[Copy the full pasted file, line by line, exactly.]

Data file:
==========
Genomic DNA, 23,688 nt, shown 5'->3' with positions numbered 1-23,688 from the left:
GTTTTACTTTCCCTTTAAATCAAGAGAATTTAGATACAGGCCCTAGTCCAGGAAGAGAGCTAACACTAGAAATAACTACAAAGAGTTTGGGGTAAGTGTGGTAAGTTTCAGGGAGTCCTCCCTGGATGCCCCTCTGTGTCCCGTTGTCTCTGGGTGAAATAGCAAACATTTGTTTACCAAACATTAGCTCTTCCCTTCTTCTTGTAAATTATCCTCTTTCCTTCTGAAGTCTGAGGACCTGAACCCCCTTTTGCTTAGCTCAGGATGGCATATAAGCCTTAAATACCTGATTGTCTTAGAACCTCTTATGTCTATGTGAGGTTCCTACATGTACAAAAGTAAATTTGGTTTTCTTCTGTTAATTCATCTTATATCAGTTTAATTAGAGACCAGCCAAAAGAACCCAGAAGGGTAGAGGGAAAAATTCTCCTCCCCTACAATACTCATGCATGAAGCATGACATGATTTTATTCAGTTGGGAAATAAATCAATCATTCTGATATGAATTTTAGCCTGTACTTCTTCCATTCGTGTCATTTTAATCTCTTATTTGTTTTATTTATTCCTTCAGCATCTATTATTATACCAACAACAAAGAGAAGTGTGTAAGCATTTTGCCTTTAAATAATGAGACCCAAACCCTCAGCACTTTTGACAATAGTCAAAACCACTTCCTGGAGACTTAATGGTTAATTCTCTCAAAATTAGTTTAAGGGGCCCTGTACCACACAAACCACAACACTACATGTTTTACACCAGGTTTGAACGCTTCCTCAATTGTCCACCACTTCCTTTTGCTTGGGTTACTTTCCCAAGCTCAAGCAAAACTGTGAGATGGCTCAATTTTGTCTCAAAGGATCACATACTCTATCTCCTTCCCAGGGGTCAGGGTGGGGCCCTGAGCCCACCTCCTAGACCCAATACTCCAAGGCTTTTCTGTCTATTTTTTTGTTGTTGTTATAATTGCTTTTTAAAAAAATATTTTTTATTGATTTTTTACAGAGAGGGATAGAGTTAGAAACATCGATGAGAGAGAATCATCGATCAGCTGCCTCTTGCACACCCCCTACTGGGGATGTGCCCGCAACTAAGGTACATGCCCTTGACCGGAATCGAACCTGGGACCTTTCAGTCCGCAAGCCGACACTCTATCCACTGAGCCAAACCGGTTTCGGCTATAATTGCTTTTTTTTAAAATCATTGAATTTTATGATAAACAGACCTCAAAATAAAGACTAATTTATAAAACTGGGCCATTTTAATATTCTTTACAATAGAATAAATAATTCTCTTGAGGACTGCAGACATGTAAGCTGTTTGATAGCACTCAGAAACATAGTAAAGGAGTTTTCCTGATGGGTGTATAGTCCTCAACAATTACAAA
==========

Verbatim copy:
Genomic DNA, 23,688 nt, shown 5'->3' with positions numbered 1-23,688 from the left:
GTTTTACTTTCCCTTTAAATCAAGAGAATTTAGATACAGGCCCTAGTCCAGGAAGAGAGCTAACACTAGAAATAACTACAAAGAGTTTGGGGTAAGTGTGGTAAGTTTCAGGGAGTCCTCCCTGGATGCCCCTCTGTGTCCCGTTGTCTCTGGGTGAAATAGCAAACATTTGTTTACCAAACATTAGCTCTTCCCTTCTTCTTGTAAATTATCCTCTTTCCTTCTGAAGTCTGAGGACCTGAACCCCCTTTTGCTTAGCTCAGGATGGCATATAAGCCTTAAATACCTGATTGTCTTAGAACCTCTTATGTCTATGTGAGGTTCCTACATGTACAAAAGTAAATTTGGTTTTCTTCTGTTAATTCATCTTATATCAGTTTAATTAGAGACCAGCCAAAAGAACCCAGAAGGGTAGAGGGAAAAATTCTCCTCCCCTACAATACTCATGCATGAAGCATGACATGATTTTATTCAGTTGGGAAATAAATCAATCATTCTGATATGAATTTTAGCCTGTACTTCTTCCATTCGTGTCATTTTAATCTCTTATTTGTTTTATTTATTCCTTCAGCATCTATTATTATACCAACAACAAAGAGAAGTGTGTAAGCATTTTGCCTTTAAATAATGAGACCCAAACCCTCAGCACTTTTGACAATAGTCAAAACCACTTCCTGGAGACTTAATGGTTAATTCTCTCAAAATTAGTTTAAGGGGCCCTGTACCACACAAACCACAACACTACATGTTTTACACCAGGTTTGAACGCTTCCTCAATTGTCCACCACTTCCTTTTGCTTGGGTTACTTTCCCAAGCTCAAGCAAAACTGTGAGATGGCTCAATTTTGTCTCAAAGGATCACATACTCTATCTCCTTCCCAGGGGTCAGGGTGGGGCCCTGAGCCCACCTCCTAGACCCAATACTCCAAGGCTTTTCTGTCTATTTTTTTGTTGTTGTTATAATTGCTTTTTAAAAAAATATTTTTTATTGATTTTTTACAGAGAGGGATAGAGTTAGAAACATCGATGAGAGAGAATCATCGATCAGCTGCCTCTTGCACACCCCCTACTGGGGATGTGCCCGCAACTAAGGTACATGCCCTTGACCGGAATCGAACCTGGGACCTTTCAGTCCGCAAGCCGACACTCTATCCACTGAGCCAAACCGGTTTCGGCTATAATTGCTTTTTTTTAAAATCATTGAATTTTATGATAAACAGACCTCAAAATAAAGACTAATTTATAAAACTGGGCCATTTTAATATTCTTTACAATAGAATAAATAATTCTCTTGAGGACTGCAGACATGTAAGCTGTTTGATAGCACTCAGAAACATAGTAAAGGAGTTTTCCTGATGGGTGTATAGTCCTCAACAATTACAAA